Whatever temptation comes your way, enticing you to sin, God has promised a way of escape.

Not only that, we also see a beautiful example of God protecting a king from unknowingly sinning:

“Abraham said of Sarah his wife, “She is my sister.” So Abimelech king of Gerar sent and took Sarah.  But God came to Abimelech in a dream of the night, and said to him, “Behold, you are a dead man because of the woman whom you have taken, for she is married.”  Now Abimelech had not come near her; and he said, “Lord, will You slay a nation, even though blameless?  Did he not himself say to me, ‘She is my sister’? And she herself said, ‘He is my brother.’ In the integrity of my heart and the innocence of my hands I have done this.”  Then God said to him in the dream, “Yes, I know that in the integrity of your heart you have done this, and I also kept you from sinning against Me; therefore I did not let you touch her.”

– Gen 20.2-6

Abimelech was the king, so it is not only possible but likely that he had multiple wives.  But even so, consider taking a wife and not being with her intimately that same day!  He was exercising his rights as king, he considered Sarah beautiful and so he took her to be his wife without the knowledge that she was married, but believing the lie that she was not!  Therefore, God kept him from sinning.

I am not promising that there will never be a time when you sin based on incorrect knowledge or the sin of someone else.  But we do see that God is concerned about our holiness so much so that He promises to always provide an alternative to sinning, and there are times when He will intervene and keep us from sinning when we are unaware.

We do all have a God-given conscience by which we recognize sin, and there is a destiny.  God has written the story of our lives, and He will cause all things to work together for good for those who love Him.  He will intervene in our lives and provide us ways to escape temptation and sin, and He will intervene in our lives in ways that we may never know – to direct us down a path, to keep us from sinning, or to bring glory to Him in any number of ways.  So let us trust Him today.  Let us praise Him for our salvation and the provisions thus far, and let us continue to trust in Him and follow Him diligently until we get to meet Him face to face.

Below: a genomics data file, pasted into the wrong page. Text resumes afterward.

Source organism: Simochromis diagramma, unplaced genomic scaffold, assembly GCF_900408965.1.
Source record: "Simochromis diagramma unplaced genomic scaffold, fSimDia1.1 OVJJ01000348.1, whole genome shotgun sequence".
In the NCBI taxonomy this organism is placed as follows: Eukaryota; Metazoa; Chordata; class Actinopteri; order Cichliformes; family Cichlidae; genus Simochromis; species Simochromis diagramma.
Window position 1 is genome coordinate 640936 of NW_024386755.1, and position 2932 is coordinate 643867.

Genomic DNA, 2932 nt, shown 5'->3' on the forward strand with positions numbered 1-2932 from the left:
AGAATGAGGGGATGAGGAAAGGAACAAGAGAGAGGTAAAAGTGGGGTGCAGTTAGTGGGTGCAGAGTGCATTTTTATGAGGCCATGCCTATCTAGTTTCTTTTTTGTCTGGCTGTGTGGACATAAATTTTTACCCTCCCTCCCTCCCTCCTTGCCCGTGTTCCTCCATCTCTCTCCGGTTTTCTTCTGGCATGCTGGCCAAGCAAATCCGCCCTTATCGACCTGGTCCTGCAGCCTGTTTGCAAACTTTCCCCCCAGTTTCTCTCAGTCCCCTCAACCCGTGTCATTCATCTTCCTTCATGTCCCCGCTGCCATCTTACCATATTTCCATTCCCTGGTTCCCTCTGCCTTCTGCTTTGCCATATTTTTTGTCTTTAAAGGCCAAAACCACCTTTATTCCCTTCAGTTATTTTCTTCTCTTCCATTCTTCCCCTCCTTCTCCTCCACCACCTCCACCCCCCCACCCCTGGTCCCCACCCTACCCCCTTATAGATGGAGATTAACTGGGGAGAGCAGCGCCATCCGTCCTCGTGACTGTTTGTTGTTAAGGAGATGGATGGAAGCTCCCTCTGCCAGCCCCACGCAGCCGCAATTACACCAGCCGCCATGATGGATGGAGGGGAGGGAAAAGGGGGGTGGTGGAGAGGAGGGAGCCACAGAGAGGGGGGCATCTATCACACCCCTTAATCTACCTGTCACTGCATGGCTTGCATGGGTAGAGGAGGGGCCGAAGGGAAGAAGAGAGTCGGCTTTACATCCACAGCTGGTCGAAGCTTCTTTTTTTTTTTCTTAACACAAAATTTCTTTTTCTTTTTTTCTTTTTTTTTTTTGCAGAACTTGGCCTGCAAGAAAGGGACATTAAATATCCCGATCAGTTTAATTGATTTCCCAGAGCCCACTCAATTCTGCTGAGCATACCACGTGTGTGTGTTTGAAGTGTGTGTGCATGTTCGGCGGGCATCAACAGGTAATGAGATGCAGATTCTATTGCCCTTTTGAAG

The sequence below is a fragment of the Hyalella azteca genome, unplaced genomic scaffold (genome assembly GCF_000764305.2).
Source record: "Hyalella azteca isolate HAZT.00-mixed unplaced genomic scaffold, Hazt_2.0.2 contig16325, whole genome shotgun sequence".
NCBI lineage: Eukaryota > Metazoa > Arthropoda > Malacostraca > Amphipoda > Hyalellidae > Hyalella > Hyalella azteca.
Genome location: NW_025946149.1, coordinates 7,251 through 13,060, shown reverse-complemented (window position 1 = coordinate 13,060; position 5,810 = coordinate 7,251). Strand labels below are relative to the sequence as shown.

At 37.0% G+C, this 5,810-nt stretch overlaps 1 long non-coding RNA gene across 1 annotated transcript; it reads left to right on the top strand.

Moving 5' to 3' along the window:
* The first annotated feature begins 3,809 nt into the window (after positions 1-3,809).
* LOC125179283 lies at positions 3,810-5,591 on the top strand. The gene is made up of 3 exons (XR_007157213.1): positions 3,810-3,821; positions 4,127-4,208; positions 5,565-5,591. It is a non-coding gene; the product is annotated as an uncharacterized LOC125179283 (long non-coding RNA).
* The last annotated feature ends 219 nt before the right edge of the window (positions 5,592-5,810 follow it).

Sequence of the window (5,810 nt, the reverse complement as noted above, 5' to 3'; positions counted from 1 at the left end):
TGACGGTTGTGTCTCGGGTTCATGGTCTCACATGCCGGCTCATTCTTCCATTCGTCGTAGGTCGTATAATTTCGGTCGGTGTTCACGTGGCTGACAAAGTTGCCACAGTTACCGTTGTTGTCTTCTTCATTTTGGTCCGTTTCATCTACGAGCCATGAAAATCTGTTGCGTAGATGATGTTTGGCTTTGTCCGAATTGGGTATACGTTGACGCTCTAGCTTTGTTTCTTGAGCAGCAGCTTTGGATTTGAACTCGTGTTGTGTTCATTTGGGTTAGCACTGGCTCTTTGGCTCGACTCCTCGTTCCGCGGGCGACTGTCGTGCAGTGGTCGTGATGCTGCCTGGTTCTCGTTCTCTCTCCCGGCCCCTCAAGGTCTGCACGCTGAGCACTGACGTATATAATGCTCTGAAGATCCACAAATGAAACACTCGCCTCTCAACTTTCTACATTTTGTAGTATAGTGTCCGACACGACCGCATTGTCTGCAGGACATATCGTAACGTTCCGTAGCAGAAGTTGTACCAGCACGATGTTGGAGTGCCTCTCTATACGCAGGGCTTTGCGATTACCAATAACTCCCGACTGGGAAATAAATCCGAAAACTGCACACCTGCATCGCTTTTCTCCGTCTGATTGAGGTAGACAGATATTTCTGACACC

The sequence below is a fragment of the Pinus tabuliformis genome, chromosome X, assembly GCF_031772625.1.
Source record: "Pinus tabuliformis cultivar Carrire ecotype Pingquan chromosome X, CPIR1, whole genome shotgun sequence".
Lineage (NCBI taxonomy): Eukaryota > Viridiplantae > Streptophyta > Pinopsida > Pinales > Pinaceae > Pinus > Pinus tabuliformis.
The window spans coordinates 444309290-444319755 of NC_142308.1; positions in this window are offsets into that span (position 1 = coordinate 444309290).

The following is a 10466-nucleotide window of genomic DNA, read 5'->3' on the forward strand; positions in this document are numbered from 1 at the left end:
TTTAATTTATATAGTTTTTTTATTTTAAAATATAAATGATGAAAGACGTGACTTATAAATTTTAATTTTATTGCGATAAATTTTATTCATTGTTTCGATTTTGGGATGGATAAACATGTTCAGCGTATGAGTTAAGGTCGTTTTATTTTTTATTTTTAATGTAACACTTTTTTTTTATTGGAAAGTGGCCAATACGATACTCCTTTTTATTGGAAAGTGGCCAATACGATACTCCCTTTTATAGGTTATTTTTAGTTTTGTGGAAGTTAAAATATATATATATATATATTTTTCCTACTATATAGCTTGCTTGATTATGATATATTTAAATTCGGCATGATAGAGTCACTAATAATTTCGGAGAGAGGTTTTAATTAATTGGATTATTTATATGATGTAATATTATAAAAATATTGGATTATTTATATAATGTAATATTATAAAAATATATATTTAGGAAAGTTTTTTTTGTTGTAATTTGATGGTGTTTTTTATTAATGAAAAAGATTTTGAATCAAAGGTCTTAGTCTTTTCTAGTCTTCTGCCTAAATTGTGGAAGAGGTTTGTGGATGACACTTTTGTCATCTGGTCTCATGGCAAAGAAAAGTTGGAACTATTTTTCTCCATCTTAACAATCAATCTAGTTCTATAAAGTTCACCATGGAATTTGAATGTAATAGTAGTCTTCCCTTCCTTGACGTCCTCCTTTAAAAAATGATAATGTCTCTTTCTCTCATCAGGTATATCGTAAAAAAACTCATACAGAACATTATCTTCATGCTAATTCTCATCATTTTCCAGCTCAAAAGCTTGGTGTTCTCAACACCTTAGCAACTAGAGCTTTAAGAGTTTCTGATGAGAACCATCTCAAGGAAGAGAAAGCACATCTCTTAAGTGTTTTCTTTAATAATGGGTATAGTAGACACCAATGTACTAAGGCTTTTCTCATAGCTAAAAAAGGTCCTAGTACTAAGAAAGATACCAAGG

Is anything too difficult for the Lord?

difficult

As Christians, we believe that God is sovereign, and Lord over the universe.  We comfort ourselves with promises like Rom 8:28, that “all things work together for good for those who love God”, and we regularly [mis]quote verses like Phil 4.13 when getting ready to set out a new adventure:

“I can do all things through Him who strengthens me.”

We know that nothing is too difficult for God.  He created the entire universe by commanding the occurrence.  He has defeated armies, He has stopped the sun, and He parted the Red Sea for the Israelites to pass through on dry land.  I find it very interesting, too, that many of the patriarchs had wives who were barren.  Abraham was married to Sarah who was barren.  His son Isaac married Rebekah who was barren.  And Isaac’s son Jacob married Rachel who was barren!

God, however, touched all three women and gave them children.  The crazy part about these stories, however, is that Sarah was 90 years old when she had Isaac (Scripture even says she was “beyond child bearing”).  Rebekah was approximately 72 years old when she had Jacob and Esau, having been barren for 20 years, and Rachel was 36 years old when she gave birth to Joseph, after being barren for 14 years.

Yes, Sarah was by far the most dramatic example of God’s sovereignty and hand in “unnatural” childbirth, but even Rachel was barren for 14 years.  Anyone nowadays who has struggled with infertility would have most likely adopted or given up the dream of a family after a few years, let alone fourteen!

But when the Lord was appearing to Abraham and Sarah and promising a child, both of them laughed.  It seemed the impossible when He made the final promise that within the year Sarah would have a baby, and they were 99 and 89 years old.  His response is simple and profound:

“Is anything too difficult for the Lord? At the appointed time I will return to you, at this time next year, and Sarah will have a son.”

– Gen 18.14

Is anything too difficult for the Lord?  We have heard the Bible stories often enough that we mentally assent that God can defeat a giant with a single stone.  He can bring plagues on Egypt when they disobey His command.  He can raise people from the dead.  But how often do we think of Him as having intercessory power over infertility or a job search?  What are the things for which we long the most, or over which we stress?

Job hunts tend to be intense.  We compromise what we want and desire because we need something to pay the bills, and then when we are in our new roles we tend to be unsatisfied and longing/looking for something more.

Unexpected bills and budgets can leave us fretting, when the bank account just cannot keep up with the Jones, or the medical bills rolling in.

Failing health can cause immeasurable stress.  Many of us live for years with a sense of invincibility but then they find cancer, a blood disorder or a heart disease and we are suddenly left facing the reality of death and our inability to live forever.

Nothing is too difficult for the Lord.  He can put us in the most impossible situations and provide a miraculous escape.  He can leave us wanting and pursuing something that He will only fulfill after a seeming eternity of effort.